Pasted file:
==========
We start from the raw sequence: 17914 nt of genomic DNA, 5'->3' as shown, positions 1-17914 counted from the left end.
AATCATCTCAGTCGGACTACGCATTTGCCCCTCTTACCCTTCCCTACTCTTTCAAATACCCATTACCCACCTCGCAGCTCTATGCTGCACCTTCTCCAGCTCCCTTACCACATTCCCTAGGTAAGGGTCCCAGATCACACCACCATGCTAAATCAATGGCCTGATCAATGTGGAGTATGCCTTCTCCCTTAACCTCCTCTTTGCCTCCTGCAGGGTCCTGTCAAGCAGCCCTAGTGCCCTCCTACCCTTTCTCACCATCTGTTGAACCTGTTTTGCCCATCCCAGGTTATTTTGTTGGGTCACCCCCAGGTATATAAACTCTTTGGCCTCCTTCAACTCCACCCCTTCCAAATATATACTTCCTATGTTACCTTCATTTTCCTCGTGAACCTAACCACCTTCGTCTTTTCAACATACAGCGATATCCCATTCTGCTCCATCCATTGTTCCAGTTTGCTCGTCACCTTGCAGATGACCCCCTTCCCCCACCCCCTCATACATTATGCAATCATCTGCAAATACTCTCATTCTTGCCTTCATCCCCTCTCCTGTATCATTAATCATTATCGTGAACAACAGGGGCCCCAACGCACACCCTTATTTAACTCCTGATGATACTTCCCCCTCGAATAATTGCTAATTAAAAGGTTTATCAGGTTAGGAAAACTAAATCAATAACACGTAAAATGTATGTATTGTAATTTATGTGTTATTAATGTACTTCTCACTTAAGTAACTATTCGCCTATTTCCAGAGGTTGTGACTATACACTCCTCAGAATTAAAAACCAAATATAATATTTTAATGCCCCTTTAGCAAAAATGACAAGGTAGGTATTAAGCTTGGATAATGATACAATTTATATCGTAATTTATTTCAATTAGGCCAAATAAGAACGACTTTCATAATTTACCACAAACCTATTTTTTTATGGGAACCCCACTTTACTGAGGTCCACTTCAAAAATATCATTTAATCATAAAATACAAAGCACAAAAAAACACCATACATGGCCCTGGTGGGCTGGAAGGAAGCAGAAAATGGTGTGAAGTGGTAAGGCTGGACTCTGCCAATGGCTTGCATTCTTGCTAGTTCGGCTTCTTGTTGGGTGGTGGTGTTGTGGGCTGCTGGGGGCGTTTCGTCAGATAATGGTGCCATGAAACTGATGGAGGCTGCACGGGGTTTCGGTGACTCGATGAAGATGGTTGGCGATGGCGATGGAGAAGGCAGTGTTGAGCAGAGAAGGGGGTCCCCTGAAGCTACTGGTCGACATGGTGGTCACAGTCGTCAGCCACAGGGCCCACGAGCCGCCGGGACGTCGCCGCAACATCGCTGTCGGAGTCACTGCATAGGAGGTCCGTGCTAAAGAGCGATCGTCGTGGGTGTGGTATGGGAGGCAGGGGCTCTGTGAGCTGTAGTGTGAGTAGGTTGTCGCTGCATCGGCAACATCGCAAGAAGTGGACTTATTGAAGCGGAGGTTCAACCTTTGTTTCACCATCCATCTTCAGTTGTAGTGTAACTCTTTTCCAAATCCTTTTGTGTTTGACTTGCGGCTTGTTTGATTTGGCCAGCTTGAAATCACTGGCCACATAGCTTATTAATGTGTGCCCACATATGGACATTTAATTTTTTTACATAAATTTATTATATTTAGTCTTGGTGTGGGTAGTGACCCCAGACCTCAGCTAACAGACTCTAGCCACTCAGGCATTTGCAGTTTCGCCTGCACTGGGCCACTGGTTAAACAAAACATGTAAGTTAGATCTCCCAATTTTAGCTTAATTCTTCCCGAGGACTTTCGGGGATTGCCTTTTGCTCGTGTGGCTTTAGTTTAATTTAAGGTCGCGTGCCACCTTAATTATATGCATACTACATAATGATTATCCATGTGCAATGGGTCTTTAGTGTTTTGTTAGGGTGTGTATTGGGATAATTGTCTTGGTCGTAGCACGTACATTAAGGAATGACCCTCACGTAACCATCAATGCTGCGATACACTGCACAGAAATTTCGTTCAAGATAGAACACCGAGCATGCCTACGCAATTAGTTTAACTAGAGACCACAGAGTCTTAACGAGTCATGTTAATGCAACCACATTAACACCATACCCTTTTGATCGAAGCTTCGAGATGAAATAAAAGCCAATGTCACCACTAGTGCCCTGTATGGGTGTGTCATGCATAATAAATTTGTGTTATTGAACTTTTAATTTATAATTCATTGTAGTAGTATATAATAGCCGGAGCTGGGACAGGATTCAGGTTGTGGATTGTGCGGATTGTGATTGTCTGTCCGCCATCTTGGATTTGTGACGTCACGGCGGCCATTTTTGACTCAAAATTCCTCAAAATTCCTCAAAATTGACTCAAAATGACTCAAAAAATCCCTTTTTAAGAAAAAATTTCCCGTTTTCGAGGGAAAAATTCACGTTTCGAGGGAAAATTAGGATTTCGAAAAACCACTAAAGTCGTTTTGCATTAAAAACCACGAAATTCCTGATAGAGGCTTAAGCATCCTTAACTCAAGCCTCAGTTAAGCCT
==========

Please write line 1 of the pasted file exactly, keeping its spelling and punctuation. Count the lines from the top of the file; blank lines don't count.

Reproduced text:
We start from the raw sequence: 17914 nt of genomic DNA, 5'->3' as shown, positions 1-17914 counted from the left end.